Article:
• Associations between breakfast frequency and adiposity indicators in children from 12 countries

      Zakrzewski-Fruer, Julia K.; Gillison, F.B.; Cumming, S.; Church, T.S.; Katzmarzyk, P.T.; Broyles, Stephanie T.; Champagne, C.M.; Chaput, J-P.; Denstel, K.D.; Fogelholm, M.; et al. (Nature Publishing Group, 2015-12-08)
      OBJECTIVES: Reports of inverse associations between breakfast frequency and indices of obesity are predominantly based on samples of children from high-income countries with limited socioeconomic diversity. Using data from the International Study of Childhood Obesity, Lifestyle and the Environment (ISCOLE), the present study examined associations between breakfast frequency and adiposity in a sample of 9–11-year-old children from 12 countries representing a wide range of geographic and socio-cultural variability. METHODS: Multilevel statistical models were used to examine associations between breakfast frequency (independent variable) and adiposity indicators (dependent variables: body mass index (BMI) z-score and body fat percentage (BF%)), adjusting for age, sex, and parental education in 6941 children from 12 ISCOLE study sites. Associations were also adjusted for moderate-to-vigorous physical activity, healthy and unhealthy dietary patterns and sleep time in a sub-sample (n=5710). Where interactions with site were significant, results were stratified by site. RESULTS: Adjusted mean BMI z-score and BF% for frequent breakfast consumers were 0.45 and 20.5%, respectively. Frequent breakfast consumption was associated with lower BMI z-scores compared with occasional (P<0.0001, 95% confidence intervals (CI): 0.10–0.29) and rare (P<0.0001, 95% CI: 0.18–0.46) consumption, as well as lower BF% compared with occasional (P<0.0001, 95% CI: 0.86–1.99) and rare (P<0.0001, 95% CI: 1.07–2.76). Associations with BMI z-score varied by site (breakfast by site interaction; P=0.033): associations were non-significant in three sites (Australia, Finland and Kenya), and occasional (not rare) consumption was associated with higher BMI z-scores compared with frequent consumption in three sites (Canada, Portugal and South Africa). Sub-sample analyses adjusting for additional covariates showed similar associations between breakfast and adiposity indicators, but lacked site interactions. CONCLUSIONS: In a multinational sample of children, more frequent breakfast consumption was associated with lower BMI z-scores and BF% compared with occasional and rare consumption. Associations were not consistent across all 12 countries. Further research is required to understand global differences in the observed associations.
    • Effective behaviour change techniques in the prevention and management of childhood obesity

      Martin, J.; Chater, Angel M.; Lorencatto, F. (Nature Publishing Group, 2013-10-31)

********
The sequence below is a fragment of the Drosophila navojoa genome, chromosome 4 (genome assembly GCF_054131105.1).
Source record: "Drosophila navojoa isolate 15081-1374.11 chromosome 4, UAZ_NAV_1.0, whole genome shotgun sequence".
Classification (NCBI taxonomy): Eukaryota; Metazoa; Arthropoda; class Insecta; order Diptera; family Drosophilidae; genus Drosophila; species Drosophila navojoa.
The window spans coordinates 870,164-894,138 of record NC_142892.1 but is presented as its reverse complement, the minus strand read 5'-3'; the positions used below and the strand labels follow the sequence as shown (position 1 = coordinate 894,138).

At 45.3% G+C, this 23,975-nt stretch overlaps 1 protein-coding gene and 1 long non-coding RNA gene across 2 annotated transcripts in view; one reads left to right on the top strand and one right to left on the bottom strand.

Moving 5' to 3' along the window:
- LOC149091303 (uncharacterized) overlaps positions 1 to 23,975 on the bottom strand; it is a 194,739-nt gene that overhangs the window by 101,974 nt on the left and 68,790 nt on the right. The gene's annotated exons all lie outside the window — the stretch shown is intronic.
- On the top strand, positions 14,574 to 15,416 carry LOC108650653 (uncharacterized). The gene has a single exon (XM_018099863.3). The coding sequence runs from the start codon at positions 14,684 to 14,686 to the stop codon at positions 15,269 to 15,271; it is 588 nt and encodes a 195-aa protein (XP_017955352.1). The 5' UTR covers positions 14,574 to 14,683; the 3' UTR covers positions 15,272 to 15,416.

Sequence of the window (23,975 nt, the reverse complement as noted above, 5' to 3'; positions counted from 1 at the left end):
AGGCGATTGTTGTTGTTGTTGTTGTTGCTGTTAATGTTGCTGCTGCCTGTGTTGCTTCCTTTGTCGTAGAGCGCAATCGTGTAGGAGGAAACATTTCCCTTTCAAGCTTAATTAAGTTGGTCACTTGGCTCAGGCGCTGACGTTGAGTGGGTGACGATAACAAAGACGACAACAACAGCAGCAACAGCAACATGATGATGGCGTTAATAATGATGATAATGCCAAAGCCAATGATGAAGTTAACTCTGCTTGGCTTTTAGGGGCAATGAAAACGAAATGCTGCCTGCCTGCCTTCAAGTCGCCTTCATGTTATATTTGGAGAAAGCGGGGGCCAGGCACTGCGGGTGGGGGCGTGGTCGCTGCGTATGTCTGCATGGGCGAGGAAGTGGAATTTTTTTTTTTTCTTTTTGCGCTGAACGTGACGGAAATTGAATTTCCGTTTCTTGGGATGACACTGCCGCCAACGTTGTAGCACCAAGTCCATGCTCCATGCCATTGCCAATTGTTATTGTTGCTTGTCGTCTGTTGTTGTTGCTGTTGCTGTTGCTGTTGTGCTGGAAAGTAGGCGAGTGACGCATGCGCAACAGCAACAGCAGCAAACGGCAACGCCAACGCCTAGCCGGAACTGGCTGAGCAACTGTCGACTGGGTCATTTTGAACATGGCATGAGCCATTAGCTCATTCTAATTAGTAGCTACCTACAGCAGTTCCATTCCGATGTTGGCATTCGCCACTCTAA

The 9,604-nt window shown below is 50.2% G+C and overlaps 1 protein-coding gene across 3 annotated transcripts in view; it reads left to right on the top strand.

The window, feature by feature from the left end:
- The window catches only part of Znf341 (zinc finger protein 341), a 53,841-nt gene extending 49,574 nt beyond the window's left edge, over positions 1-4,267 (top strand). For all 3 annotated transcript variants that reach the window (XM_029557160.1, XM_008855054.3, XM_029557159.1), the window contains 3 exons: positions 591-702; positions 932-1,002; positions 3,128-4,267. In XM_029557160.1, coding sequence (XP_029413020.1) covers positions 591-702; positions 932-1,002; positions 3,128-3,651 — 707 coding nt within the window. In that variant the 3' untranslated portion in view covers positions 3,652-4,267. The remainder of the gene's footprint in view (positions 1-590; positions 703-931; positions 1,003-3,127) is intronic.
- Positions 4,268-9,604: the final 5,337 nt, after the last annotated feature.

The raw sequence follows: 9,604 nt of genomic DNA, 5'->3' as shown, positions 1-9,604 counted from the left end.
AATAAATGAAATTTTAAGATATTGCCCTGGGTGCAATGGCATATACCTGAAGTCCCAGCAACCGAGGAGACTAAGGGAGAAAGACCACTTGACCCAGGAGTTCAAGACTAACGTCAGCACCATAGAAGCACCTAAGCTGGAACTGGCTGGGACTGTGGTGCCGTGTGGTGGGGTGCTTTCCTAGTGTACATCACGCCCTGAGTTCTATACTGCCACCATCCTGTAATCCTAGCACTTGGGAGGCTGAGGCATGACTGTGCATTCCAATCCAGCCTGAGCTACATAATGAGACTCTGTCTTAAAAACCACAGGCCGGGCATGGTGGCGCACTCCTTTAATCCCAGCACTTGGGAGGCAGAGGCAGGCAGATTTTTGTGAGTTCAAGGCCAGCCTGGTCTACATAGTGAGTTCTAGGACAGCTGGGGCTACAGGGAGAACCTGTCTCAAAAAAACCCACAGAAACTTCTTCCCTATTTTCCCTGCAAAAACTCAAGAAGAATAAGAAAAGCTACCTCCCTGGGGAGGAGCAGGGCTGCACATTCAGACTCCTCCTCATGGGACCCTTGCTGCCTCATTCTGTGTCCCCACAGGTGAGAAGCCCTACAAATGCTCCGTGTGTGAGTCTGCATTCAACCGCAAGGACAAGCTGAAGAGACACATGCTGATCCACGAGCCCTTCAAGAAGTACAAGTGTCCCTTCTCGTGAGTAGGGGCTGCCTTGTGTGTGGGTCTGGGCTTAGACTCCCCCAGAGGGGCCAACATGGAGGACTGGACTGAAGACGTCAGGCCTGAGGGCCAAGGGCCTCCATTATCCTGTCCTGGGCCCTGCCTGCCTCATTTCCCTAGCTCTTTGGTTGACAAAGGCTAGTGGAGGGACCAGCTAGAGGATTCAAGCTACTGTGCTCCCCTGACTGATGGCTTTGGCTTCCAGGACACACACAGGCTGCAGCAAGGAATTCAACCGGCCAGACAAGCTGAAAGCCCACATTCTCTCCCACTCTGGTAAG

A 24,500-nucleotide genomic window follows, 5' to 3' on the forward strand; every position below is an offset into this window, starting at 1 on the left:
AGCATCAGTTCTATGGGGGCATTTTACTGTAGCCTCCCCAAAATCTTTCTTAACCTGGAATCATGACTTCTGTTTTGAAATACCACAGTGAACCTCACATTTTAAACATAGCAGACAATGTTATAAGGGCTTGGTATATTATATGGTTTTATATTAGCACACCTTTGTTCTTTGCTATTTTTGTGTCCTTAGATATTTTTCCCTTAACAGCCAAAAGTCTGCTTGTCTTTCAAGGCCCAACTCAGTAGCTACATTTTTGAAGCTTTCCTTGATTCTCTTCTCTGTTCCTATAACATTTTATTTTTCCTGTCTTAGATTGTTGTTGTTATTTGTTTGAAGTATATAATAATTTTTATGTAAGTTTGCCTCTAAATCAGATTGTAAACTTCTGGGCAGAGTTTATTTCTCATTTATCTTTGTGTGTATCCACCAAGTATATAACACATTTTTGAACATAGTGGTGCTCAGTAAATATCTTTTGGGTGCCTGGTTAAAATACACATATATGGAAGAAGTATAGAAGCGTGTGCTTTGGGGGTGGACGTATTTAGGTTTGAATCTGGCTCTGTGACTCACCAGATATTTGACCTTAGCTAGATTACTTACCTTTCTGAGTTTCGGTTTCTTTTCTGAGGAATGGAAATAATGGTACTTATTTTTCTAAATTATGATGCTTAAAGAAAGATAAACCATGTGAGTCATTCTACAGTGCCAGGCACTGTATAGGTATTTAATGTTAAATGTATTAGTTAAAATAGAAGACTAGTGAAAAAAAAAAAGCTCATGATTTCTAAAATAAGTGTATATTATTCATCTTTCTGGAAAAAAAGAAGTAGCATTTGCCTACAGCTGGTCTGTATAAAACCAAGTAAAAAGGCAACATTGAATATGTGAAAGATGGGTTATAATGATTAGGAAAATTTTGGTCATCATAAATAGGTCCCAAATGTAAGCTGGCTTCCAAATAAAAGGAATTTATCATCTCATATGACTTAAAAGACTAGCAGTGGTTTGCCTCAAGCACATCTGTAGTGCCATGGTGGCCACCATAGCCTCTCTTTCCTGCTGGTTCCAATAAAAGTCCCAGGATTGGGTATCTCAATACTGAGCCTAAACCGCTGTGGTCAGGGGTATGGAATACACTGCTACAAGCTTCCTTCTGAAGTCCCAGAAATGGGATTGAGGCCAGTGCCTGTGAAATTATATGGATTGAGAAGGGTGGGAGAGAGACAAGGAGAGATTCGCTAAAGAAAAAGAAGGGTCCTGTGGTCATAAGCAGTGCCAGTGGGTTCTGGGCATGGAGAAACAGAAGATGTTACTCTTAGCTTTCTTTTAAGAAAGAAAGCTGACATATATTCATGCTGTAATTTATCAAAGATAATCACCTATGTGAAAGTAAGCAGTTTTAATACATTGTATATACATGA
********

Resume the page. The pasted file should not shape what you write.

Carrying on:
Rates of childhood obesity are increasing, and it is essential to identify the active components of interventions aiming to prevent and manage obesity in children. A systematic review of behaviour change interventions was conducted to find evidence of behaviour change techniques (BCTs) that are most effective in changing physical activity and/or eating behaviour for the prevention or management of childhood obesity. An electronic search was conducted for randomised controlled trials published between January 1990 and December 2009. Of 4309 titles and abstracts screened, full texts of 135 articles were assessed, of which 17 published articles were included in this review. Intervention descriptions were coded according to the behaviour-specific CALO-RE taxonomy of BCTs. BCTs were identified and compared across obesity management (n=9) vs prevention (n=8) trials. To assess the effectiveness of individual BCTs, trials were further divided into those that were effective (defined as either a group reduction of at least 0.13 body mass index (BMI) units or a significant difference in BMI between intervention and control groups at follow-up) vs non-effective (reported no significant differences between groups). We reliably identified BCTs utilised in effective and non-effective prevention and management trials. To illustrate the relative effectiveness of each BCT, effectiveness ratios were calculated as the ratio of the number of times each BCT was a component of an intervention in an effective trial divided by the number of times they were a component of all trials. Results indicated six BCTs that may be effective components of future management interventions (provide information on the consequences of behaviour to the individual, environmental restructuring, prompt practice, prompt identification as role model/position advocate, stress management/emotional control training and general communication skills training), and one that may be effective in prevention interventions (prompting generalisation of a target behaviour). We identified that for management trials, providing information on the consequences of behaviour in general was a feature of non-effective interventions and for prevention trials, providing information on the consequences of behaviour in general, providing rewards contingent on successful behaviour and facilitating social comparison were non-effective. To design effective behaviour change programmes for the prevention and management of childhood obesity, we would recommend utilising the BCTs identified as effective in this review. The impact on intervention effectiveness of combining BCTs should be the topic of further research.
    • Effects of stimulation of mu opioid and nociceptin/orphanin FQ peptide (NOP) receptors on alcohol drinking in rhesus monkeys

      Flynn, Shawn M.; Epperly, Phillip M.; Davenport, April T.; Cami-Kobeci, Gerta; Husbands, Stephen M.; Ko, Mei-Chuan; Czoty, Paul W. (Nature Publishing Group, 2019-04-10)
      Alcohol use disorder (AUD) persists as a devastating public health problem; widely effective pharmacological treatments are needed. Evidence from rodent models suggests that stimulating brain receptors for the neuropeptide nociceptin/orphanin FQ (NOP) can decrease ethanol drinking. We characterized the effects of the mu opioid peptide (MOP) receptor agonist buprenorphine and the buprenorphine analog (2S)-2-[(5R,6R,7R,14S)-N-cyclopropylmethyl-4,5-epoxy-6,14-ethano-3-hydroxy-6 methoxymorphinan-7-yl]-3,3-dimethylpentan-2-ol (BU08028), which stimulates MOP and NOP receptors, in a translational nonhuman primate model of AUD. Rhesus monkeys drank a 4% ethanol solution 6 h per day, 5 days per week via an operant behavioral panel in their home cages. To assess behavioral selectivity, monkeys responded via a photo-optic switch to earn food pellets. After characterizing the acute effects of BU08028 (0.001–0.01 mg/kg, i.m.) and buprenorphine (0.003–0.056 mg/kg, i.m.), the drugs were administered chronically using a model of pharmacotherapy assessment that incorporates clinical aspects of AUD and treatment. Acutely, both drugs decreased ethanol drinking at doses that did not affect food-maintained responding. During chronic treatment, effects of BU08028 and buprenorphine were maintained for several weeks without development of tolerance or emergence of adverse effects. BU08028 was ~0.5 and 1.0 log units more potent in acute and chronic studies, respectively. The selective NOP receptor agonist SCH 221510 also selectively decreased ethanol intakes when given acutely (0.03–1.0 mg/kg, i.m.), whereas the MOP antagonist naltrexone (1.7–5.6 mg/kg, i.m.) decreased both ethanol intake and food pellets delivered. These data demonstrate that bifunctional MOP/NOP agonists, which may have therapeutic advantages to MOP-selective drugs, can decrease alcohol drinking in nonhuman primates.